That's why I decided to stop going on the websites and start having fun, instead. [Marvel Editor] Mike Marts suggested it, and he was right. Do something better with my time, and I might enjoy life more. Even though other people wanted to keep talking that way about me, I didn't have to wallow in it. But even though, eventually, it may not have been affecting me on a personal, emotional level, it did affect my job. I wasn't doing anything with Marvel when I went to DC and I got fired because some store owners are fans who hated me. That was brutal. So, of course I was depressed because no one, and I mean no one, wants to get fired or lose their job for any reason. You always want it to be your choice. I had plans, I had stories I wanted to tell in the next several issues of "Action," and instead they got this J.D Finn character to do it instead, who did a lot of things they said they didn't like me doing: the guest stars, too much stuff going on. They specifically wanted me to create more villains for Superman and I had gone out of my way to make Gog into someone potent and they go, and in one issue, turn him into some hero at the end, I think, didn't they? Everything I did was rendered pointless. So yeah, I had some bad times. But in the long run it was the best thing for me and probably for the industry [laughs].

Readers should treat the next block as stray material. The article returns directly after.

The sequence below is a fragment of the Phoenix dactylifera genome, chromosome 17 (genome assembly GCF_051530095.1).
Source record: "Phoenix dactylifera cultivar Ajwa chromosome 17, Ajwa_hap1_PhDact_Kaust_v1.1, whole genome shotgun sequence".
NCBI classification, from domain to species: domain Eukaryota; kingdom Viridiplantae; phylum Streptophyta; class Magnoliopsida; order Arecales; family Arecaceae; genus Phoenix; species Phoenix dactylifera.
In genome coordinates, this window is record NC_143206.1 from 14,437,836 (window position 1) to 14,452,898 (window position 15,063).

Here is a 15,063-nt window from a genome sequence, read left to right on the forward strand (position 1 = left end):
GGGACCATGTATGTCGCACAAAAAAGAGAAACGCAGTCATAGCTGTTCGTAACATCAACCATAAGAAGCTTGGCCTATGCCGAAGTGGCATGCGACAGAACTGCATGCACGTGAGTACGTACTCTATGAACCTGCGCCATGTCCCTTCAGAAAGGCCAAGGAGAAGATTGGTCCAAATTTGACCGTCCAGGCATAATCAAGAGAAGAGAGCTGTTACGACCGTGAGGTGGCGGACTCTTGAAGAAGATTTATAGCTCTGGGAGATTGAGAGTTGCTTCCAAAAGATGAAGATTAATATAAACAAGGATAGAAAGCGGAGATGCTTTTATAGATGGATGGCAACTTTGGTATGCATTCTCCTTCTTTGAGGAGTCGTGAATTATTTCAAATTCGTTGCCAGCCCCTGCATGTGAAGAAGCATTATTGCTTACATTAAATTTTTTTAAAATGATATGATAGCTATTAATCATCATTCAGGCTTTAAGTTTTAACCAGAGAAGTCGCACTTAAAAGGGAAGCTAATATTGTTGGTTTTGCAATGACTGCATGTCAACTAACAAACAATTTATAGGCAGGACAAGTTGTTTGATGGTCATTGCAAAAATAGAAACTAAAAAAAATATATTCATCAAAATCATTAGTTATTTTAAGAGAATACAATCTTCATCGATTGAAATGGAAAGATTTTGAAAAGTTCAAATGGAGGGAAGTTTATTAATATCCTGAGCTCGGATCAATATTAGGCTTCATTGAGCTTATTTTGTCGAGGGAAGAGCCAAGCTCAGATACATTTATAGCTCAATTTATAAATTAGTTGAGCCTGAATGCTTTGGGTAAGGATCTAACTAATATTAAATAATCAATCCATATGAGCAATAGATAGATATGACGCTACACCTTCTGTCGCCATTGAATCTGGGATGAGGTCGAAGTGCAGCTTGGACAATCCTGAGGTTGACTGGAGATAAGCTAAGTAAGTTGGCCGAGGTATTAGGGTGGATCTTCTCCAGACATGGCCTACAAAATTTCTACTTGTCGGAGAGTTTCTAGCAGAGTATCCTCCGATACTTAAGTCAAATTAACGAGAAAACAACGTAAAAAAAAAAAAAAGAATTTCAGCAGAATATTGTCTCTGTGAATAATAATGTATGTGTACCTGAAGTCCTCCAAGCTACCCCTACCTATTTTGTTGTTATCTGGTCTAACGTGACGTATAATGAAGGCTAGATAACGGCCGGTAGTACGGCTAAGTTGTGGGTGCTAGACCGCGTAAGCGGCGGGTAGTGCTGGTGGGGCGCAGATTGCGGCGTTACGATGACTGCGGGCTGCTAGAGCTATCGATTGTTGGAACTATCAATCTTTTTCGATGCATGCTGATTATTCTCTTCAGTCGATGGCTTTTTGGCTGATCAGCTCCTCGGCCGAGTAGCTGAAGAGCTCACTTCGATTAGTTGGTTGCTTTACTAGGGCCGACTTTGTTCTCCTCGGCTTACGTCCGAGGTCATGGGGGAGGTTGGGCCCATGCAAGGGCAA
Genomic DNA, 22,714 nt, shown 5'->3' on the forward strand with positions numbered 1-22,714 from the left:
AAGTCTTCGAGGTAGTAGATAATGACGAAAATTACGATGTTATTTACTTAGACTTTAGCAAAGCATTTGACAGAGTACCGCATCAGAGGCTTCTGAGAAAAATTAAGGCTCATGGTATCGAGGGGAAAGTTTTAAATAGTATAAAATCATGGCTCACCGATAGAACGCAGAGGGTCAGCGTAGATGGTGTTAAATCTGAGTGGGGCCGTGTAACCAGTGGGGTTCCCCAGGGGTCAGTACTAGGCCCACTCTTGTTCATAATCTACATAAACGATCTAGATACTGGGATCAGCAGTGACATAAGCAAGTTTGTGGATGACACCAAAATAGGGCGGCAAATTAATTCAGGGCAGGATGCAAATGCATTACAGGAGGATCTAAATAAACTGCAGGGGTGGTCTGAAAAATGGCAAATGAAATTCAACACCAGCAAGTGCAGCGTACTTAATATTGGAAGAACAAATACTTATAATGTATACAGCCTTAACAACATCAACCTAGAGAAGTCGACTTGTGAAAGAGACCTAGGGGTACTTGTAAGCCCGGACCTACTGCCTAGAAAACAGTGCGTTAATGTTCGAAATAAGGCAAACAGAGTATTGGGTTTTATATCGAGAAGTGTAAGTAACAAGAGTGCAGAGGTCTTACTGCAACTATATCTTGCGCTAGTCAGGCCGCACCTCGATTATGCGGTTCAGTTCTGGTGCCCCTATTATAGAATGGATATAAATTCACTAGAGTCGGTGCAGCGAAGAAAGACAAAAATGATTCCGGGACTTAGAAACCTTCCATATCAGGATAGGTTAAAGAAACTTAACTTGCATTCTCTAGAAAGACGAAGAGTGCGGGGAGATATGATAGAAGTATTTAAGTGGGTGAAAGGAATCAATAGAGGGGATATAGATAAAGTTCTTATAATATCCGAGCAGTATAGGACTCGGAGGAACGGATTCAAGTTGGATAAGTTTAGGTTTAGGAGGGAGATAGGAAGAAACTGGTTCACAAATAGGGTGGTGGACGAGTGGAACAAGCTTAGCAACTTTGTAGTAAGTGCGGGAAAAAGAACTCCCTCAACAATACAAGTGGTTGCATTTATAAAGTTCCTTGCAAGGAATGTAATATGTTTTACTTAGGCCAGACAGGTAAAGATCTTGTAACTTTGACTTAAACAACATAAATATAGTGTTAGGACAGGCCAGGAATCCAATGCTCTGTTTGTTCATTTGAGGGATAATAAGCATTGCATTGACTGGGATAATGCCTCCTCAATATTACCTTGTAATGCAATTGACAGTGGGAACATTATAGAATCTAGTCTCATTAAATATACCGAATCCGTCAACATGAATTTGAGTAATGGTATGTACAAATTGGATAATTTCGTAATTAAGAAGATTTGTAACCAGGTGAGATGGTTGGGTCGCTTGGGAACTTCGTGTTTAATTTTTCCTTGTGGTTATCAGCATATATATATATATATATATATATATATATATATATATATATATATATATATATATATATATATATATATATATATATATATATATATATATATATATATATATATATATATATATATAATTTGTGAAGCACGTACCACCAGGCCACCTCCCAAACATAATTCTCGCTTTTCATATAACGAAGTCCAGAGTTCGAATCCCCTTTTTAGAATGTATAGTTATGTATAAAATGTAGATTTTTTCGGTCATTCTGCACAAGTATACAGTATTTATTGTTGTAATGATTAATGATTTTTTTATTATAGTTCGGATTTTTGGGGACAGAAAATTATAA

CBR: Some people may not disagree [laughs]. But some might also say that you're a paid writer, so get a thicker skin.